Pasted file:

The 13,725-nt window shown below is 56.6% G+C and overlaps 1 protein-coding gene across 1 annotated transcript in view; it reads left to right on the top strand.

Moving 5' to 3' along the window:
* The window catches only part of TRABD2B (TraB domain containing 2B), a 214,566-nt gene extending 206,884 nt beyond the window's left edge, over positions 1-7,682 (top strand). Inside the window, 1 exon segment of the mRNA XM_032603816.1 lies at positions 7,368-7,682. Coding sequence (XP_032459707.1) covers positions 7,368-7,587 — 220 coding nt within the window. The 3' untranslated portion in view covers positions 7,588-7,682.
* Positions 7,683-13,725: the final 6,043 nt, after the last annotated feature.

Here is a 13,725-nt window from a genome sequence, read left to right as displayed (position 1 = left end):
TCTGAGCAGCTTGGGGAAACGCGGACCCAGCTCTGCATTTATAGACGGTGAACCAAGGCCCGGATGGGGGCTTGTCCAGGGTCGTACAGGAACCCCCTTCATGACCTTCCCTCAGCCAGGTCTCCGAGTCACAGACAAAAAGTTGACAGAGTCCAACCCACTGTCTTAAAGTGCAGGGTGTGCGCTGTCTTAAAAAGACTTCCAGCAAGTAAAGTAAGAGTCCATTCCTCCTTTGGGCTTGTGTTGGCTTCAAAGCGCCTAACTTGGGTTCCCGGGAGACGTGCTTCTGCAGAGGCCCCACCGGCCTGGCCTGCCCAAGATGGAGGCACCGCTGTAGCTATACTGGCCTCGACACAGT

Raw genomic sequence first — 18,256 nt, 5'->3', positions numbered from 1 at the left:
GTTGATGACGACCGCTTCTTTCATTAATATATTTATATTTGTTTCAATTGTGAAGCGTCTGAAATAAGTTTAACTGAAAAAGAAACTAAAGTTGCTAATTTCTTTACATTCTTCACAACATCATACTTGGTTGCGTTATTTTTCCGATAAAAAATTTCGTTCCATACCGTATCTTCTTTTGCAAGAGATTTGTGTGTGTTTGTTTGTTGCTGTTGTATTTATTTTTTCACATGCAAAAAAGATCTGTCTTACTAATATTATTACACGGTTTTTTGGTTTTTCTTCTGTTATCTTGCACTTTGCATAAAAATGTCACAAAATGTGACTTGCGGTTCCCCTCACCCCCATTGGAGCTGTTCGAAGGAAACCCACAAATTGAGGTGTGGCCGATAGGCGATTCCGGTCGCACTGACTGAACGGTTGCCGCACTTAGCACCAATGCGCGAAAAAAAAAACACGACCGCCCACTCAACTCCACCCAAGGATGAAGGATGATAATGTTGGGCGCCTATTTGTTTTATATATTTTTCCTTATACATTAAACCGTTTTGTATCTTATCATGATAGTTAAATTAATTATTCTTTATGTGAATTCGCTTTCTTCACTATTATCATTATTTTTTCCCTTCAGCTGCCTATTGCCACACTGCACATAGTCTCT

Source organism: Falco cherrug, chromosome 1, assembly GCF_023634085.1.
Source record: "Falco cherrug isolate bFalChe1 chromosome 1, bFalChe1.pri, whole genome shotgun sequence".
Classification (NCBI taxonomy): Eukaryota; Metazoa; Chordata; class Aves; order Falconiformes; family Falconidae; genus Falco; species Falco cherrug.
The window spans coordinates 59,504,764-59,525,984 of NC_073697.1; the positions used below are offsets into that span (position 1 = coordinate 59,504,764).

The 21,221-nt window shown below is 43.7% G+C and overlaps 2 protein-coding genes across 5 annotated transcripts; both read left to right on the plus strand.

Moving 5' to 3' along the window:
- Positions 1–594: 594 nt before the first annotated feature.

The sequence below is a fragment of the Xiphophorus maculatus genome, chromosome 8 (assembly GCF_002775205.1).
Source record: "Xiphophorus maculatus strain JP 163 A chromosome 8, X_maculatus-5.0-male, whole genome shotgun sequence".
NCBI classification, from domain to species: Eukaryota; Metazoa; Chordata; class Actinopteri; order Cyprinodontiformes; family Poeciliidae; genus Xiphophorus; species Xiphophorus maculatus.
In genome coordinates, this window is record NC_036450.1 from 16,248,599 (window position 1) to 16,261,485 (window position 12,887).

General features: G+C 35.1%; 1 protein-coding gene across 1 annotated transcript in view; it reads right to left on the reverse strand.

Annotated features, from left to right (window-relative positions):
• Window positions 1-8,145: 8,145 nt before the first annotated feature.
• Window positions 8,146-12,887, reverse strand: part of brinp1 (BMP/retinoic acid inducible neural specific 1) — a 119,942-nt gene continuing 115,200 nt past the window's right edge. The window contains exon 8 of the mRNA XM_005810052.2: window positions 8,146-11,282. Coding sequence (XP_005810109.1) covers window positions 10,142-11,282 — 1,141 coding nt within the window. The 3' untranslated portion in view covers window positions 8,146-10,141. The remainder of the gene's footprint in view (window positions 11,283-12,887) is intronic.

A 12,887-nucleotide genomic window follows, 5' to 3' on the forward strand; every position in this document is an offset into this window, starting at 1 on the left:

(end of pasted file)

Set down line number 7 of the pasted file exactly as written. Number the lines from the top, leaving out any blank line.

Raw genomic sequence first — 18,256 nt, 5'->3', positions numbered from 1 at the left: